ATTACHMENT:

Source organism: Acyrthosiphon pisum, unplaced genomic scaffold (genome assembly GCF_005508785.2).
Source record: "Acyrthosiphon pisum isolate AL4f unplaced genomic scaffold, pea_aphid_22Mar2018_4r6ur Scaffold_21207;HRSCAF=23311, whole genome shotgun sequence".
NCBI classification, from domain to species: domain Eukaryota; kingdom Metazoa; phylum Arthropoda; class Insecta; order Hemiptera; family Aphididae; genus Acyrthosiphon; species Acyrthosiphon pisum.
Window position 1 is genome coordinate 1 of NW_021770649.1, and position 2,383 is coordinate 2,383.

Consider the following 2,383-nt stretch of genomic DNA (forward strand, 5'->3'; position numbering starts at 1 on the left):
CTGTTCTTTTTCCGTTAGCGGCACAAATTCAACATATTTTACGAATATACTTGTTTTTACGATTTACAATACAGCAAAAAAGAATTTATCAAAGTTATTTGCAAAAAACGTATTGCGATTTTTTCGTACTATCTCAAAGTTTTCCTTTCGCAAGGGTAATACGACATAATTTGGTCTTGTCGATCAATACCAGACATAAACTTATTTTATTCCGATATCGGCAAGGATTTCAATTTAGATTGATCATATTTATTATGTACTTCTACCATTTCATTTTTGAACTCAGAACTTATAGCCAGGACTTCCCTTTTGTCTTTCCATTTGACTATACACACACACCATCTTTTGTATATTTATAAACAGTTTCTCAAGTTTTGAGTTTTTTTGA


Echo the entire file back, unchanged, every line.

Source organism: Acyrthosiphon pisum, unplaced genomic scaffold (genome assembly GCF_005508785.2).
Source record: "Acyrthosiphon pisum isolate AL4f unplaced genomic scaffold, pea_aphid_22Mar2018_4r6ur Scaffold_21207;HRSCAF=23311, whole genome shotgun sequence".
NCBI classification, from domain to species: domain Eukaryota; kingdom Metazoa; phylum Arthropoda; class Insecta; order Hemiptera; family Aphididae; genus Acyrthosiphon; species Acyrthosiphon pisum.
Window position 1 is genome coordinate 1 of NW_021770649.1, and position 2,383 is coordinate 2,383.

Consider the following 2,383-nt stretch of genomic DNA (forward strand, 5'->3'; position numbering starts at 1 on the left):
CTGTTCTTTTTCCGTTAGCGGCACAAATTCAACATATTTTACGAATATACTTGTTTTTACGATTTACAATACAGCAAAAAAGAATTTATCAAAGTTATTTGCAAAAAACGTATTGCGATTTTTTCGTACTATCTCAAAGTTTTCCTTTCGCAAGGGTAATACGACATAATTTGGTCTTGTCGATCAATACCAGACATAAACTTATTTTATTCCGATATCGGCAAGGATTTCAATTTAGATTGATCATATTTATTATGTACTTCTACCATTTCATTTTTGAACTCAGAACTTATAGCCAGGACTTCCCTTTTGTCTTTCCATTTGACTATACACACACACCATCTTTTGTATATTTATAAACAGTTTCTCAAGTTTTGAGTTTTTTTGA